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Fine Time to Bring Back Fine Jewelry

Fashion: Not since the 1980s have people been this eager to both buy and show off dazzling brooches, necklaces and the like, O.C. store owners say. This season's galas and black-tie affairs are sure to sparkle.


When the Orange County Performing Arts Center stages its $500-per-plate 10th-anniversary gala Sunday, many women will wear their biggest diamonds, grandest sapphires and fattest emeralds.

"All of the important stuff will be trotted out," says Catherine Thyen, gala chairwoman.

Dazzling displays of fine jewelry are expected not only at the center gala but also at a host of ritzy black-tie affairs slated for Orange County this fall, including the South Coast Repertory's Embassy Ball on Sept. 28 and the Bowers Museum's La Fiesta 60th-anniversary gala Oct. 5.

"Our clients have been shopping for these events," says Bob Vaziri, director of Bvlgari in South Coast Plaza, Costa Mesa. "You'll see a lot of gorgeous jewelry if the gala is big enough." Not since the 1980s have people been this eager to both buy and show off fine jewelry, local jewelers say.

Vaziri, for one, sees an end to an era of austerity that coincided with the statewide recession and county bankruptcy. During the early '90s, even those who could afford expensive jewelry left their finer pieces in their safety deposit boxes when attending a ball out of deference to those whose fortunes had soured.

"In New York and Texas, fine jewelry never went out, but in California somehow the trend was more subdued," Vaziri says. "People weren't wearing necklaces as much in the past four to five years. They had the recession on their minds.

"It's not that they couldn't afford fine jewelry, but when they knew the state, or the county, wasn't doing well, they didn't want to wear it. Now women are wearing more necklaces and brooches--the larger statement pieces."

Signs that fine jewelry has regained its luster can be seen at South Coast Plaza, where upscale jewelers such as Tiffany & Co., Fred Joaillier, Cartier and Tourneau have set up shop. Tourneau, a watch retailer, just added a line of fine jewelry. Fred Joaillier is expanding.

Chanel recently opened Chanel Joaillerie, a fine jewelry boutique.

"In the roaring '80s, when it came to social life, you had to be seen in fine jewelry. In the '90s, less jewelry was featured," says Gordon Roberts, executive director of fine jewelry and watches for Chanel. "That forced fine jewelers to rethink their approach. Now we're seeing a revived interest in jewelry in the late '90s."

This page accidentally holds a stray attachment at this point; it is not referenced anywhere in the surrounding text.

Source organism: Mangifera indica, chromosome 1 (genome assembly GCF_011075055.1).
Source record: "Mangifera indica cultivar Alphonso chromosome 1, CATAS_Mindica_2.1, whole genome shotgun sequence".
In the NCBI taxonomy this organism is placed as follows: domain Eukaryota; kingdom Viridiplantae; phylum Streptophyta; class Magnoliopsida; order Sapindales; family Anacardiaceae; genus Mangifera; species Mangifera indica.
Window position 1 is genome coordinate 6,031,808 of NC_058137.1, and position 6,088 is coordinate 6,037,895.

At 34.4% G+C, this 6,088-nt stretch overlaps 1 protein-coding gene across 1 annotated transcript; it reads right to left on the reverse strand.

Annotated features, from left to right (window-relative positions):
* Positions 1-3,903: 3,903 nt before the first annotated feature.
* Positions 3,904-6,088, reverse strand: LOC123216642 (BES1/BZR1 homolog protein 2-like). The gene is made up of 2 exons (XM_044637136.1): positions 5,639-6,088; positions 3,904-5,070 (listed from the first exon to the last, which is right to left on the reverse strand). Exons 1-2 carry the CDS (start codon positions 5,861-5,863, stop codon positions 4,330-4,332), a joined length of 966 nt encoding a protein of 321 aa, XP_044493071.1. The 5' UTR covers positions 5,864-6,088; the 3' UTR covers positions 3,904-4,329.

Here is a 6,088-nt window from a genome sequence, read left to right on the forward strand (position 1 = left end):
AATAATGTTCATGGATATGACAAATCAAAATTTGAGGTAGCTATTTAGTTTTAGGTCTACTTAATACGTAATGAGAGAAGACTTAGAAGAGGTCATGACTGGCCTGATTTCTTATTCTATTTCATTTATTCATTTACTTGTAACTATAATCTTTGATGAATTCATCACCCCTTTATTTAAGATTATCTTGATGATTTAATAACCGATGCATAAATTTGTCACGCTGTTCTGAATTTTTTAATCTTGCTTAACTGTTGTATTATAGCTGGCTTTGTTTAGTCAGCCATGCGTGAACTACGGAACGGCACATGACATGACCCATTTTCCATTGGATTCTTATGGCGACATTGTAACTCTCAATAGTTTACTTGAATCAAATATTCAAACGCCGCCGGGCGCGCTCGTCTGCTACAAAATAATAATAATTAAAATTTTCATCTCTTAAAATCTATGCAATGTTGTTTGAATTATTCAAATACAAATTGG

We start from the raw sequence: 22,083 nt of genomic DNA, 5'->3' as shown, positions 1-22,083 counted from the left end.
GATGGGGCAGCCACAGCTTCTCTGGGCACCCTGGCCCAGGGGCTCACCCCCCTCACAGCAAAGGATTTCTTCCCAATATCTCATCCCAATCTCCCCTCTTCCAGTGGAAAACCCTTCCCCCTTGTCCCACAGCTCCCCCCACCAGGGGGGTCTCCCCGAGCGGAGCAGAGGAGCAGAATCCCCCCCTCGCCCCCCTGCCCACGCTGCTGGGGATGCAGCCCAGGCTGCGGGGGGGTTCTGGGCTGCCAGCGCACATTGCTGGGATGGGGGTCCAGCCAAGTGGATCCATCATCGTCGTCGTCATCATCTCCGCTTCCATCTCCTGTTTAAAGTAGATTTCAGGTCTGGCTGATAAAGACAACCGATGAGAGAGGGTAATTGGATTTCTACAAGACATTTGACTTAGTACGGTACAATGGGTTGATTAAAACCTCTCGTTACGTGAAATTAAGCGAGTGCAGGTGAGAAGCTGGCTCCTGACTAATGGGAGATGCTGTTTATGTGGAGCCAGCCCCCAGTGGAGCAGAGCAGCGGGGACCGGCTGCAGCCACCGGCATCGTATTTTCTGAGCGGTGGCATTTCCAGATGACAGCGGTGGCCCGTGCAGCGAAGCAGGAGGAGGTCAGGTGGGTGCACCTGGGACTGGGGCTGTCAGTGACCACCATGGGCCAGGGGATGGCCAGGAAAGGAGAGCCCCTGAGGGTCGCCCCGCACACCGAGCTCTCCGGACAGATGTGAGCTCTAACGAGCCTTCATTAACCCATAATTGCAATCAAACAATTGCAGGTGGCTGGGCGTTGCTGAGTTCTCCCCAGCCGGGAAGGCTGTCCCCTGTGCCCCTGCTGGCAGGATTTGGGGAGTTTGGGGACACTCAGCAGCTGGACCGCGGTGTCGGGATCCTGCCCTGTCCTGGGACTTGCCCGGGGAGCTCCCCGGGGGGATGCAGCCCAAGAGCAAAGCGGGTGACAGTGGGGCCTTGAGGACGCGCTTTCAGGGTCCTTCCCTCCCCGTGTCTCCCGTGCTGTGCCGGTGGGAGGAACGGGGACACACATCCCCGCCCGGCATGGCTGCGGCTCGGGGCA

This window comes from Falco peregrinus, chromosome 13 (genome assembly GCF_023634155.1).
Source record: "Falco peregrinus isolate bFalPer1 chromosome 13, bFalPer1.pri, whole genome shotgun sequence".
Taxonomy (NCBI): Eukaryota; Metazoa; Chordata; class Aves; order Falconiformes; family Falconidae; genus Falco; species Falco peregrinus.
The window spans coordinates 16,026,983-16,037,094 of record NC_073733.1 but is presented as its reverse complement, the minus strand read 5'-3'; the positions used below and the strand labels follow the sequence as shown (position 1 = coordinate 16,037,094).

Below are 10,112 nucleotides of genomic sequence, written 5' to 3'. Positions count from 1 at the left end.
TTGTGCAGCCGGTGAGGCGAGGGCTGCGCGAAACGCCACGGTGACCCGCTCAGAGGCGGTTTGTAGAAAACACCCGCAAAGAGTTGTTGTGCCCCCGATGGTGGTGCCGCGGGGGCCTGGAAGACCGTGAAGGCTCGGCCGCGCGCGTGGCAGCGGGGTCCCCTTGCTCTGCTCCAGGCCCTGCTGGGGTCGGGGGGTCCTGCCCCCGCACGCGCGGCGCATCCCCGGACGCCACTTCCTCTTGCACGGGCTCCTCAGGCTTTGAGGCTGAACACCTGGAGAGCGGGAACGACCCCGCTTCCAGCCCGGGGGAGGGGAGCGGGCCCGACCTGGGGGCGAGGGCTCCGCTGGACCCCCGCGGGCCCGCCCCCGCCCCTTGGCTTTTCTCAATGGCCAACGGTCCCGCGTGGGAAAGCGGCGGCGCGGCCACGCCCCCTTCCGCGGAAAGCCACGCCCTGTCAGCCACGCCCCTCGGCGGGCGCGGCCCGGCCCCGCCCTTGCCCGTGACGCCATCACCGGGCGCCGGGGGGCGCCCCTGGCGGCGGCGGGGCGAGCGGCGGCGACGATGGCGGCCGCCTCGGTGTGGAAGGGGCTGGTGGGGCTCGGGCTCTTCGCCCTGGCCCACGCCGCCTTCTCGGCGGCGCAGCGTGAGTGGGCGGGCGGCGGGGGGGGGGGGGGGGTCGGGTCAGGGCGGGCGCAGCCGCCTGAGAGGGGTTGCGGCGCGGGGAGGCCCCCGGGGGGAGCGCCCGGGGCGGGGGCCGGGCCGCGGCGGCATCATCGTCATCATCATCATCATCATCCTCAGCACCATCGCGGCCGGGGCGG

Economic downturns traditionally lead to renewed creativity in fine jewelry design, says Roberts, because jewelers realize they have to work harder and offer new designs to attract buyers. During the 1930s, for instance, the Depression inspired jewelers to introduce Art Deco designs.

Today jewelry designers have chosen simplicity as their mantra, leading to a "paring down to design essentials rather than highly elaborate pieces," Roberts says.

That doesn't mean that the pieces aren't dazzling. Any additional design element, for instance, would only detract from the brilliance of the large diamond starbursts featured on Chanel's Soleil necklace ($375,000).

"Middle of the road and boring doesn't sell," Roberts says.

The Chanel Joaillerie collection features more than 400 pieces made of 18-karat gold or platinum and set with diamonds, pearls or colored gemstones. Many designs were inspired by the diamond and platinum jewelry created in 1932 by Coco Chanel, who once said she wanted to cover women in constellations.

Among the grander pieces: the Starry Night necklace, with diamond stars set on five strands of channel-set blue sapphires ($650,000) and the Comet bracelet, a diamond and platinum cuff that wraps the wrist in a pair of shooting stars ($170,000).

Not only diamonds but colored gemstones such as peridot, amethyst and rubies are proving popular with buyers, Vaziri says.

"People want a different look," Vaziri says.

Ball-goers who want to stand out in a crowd can opt for a bold piece such as Bvlgari's 18-karat gold necklace set with seven cabachon emeralds weighing more than 38 carats and offset by sapphires, rubies and baguette diamonds. The one-of-a-kind necklace, which features seven octagonal shapes fastened by a hidden clasp, took 16 months to make by hand and costs $675,000. The matching earrings are $280,000.

While fine jewelry has returned to favor, today's designs are still demure compared to the glitzy, "Dynasty"-style pieces of the '80s.

"We're not seeing as many huge displays," says Andrew Moore, manager of Stuart Moore jewelers in Fashion Island Newport Beach. Moore's father started the store 20 years ago.

"A lot of the older pieces were big gala-type of jewelry," Moore says. "Today people want a more conservative look. They're buying a smaller diamond and a lot of platinum. They don't want big, gold and gaudy."

To avoid looking like a Joan Collins wannabe, gala-goers should wear the bolder pieces in moderation.

"During the 'Dynasty' days you had the clothes, the big hair and the big jewelry," Roberts says. "Now everything's pared down. One or two exquisite pieces of jewelry can set the whole look off."

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